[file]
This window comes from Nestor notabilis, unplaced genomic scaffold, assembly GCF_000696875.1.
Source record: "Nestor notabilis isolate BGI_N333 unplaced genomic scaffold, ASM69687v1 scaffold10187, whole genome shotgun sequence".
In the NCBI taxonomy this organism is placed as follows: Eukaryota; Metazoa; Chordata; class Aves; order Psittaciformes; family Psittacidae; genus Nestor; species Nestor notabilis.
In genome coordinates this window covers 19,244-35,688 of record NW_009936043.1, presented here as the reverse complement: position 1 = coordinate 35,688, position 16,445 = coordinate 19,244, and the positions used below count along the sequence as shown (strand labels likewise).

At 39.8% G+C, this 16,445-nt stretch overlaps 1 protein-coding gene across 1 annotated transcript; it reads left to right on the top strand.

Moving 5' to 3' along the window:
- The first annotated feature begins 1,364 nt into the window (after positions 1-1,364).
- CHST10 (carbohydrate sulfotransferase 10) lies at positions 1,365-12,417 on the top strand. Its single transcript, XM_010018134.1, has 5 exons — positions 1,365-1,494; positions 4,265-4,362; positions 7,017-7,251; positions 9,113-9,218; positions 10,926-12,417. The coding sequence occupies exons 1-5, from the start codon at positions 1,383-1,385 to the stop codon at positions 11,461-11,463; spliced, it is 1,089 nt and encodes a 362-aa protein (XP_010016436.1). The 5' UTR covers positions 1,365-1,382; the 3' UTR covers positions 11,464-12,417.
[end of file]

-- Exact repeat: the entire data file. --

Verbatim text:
This window comes from Nestor notabilis, unplaced genomic scaffold, assembly GCF_000696875.1.
Source record: "Nestor notabilis isolate BGI_N333 unplaced genomic scaffold, ASM69687v1 scaffold10187, whole genome shotgun sequence".
In the NCBI taxonomy this organism is placed as follows: Eukaryota; Metazoa; Chordata; class Aves; order Psittaciformes; family Psittacidae; genus Nestor; species Nestor notabilis.
In genome coordinates this window covers 19,244-35,688 of record NW_009936043.1, presented here as the reverse complement: position 1 = coordinate 35,688, position 16,445 = coordinate 19,244, and the positions used below count along the sequence as shown (strand labels likewise).

At 39.8% G+C, this 16,445-nt stretch overlaps 1 protein-coding gene across 1 annotated transcript; it reads left to right on the top strand.

Moving 5' to 3' along the window:
- The first annotated feature begins 1,364 nt into the window (after positions 1-1,364).
- CHST10 (carbohydrate sulfotransferase 10) lies at positions 1,365-12,417 on the top strand. Its single transcript, XM_010018134.1, has 5 exons — positions 1,365-1,494; positions 4,265-4,362; positions 7,017-7,251; positions 9,113-9,218; positions 10,926-12,417. The coding sequence occupies exons 1-5, from the start codon at positions 1,383-1,385 to the stop codon at positions 11,461-11,463; spliced, it is 1,089 nt and encodes a 362-aa protein (XP_010016436.1). The 5' UTR covers positions 1,365-1,382; the 3' UTR covers positions 11,464-12,417.